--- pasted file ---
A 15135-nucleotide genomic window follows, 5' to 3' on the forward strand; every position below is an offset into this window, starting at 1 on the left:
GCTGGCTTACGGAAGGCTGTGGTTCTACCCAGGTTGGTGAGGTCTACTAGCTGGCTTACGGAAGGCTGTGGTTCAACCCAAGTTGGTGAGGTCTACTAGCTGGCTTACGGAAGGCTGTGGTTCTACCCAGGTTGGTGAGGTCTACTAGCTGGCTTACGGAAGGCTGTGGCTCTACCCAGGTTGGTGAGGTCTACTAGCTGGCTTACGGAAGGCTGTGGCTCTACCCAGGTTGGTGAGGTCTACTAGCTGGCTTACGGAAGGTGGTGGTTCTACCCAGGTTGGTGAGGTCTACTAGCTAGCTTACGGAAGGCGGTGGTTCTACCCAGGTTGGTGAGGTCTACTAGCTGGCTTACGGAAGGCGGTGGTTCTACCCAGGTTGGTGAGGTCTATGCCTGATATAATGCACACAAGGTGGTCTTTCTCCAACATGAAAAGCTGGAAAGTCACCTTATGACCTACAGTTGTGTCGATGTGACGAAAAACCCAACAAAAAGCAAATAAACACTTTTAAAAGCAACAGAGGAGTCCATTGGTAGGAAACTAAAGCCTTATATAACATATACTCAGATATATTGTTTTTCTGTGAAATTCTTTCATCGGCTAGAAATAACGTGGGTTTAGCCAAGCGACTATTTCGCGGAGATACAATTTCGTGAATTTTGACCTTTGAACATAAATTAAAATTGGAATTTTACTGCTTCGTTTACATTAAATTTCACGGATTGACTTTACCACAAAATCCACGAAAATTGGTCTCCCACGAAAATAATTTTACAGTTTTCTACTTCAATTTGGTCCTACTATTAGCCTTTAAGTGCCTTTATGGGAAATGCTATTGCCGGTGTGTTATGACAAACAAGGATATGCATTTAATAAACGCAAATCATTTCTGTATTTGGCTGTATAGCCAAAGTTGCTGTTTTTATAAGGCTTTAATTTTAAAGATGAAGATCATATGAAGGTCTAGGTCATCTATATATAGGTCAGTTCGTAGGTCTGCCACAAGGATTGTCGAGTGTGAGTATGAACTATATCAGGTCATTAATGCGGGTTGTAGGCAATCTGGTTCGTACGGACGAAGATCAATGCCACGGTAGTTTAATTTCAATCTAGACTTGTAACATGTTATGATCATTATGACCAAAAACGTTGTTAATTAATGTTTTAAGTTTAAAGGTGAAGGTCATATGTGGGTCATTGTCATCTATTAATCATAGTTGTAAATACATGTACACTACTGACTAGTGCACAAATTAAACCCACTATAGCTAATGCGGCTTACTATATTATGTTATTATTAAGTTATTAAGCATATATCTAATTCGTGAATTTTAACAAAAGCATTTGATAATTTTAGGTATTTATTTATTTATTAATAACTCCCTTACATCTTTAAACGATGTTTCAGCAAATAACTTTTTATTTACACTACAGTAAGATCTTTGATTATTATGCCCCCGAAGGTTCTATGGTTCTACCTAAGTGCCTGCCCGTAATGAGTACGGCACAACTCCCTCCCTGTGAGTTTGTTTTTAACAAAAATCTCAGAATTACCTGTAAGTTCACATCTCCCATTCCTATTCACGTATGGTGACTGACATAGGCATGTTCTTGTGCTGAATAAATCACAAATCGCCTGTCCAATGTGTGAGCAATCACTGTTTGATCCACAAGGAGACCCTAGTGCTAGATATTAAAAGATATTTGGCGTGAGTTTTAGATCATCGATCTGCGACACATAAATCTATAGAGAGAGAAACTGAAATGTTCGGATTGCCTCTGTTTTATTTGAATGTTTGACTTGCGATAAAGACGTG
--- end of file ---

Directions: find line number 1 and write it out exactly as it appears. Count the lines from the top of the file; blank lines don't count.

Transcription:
A 15135-nucleotide genomic window follows, 5' to 3' on the forward strand; every position below is an offset into this window, starting at 1 on the left: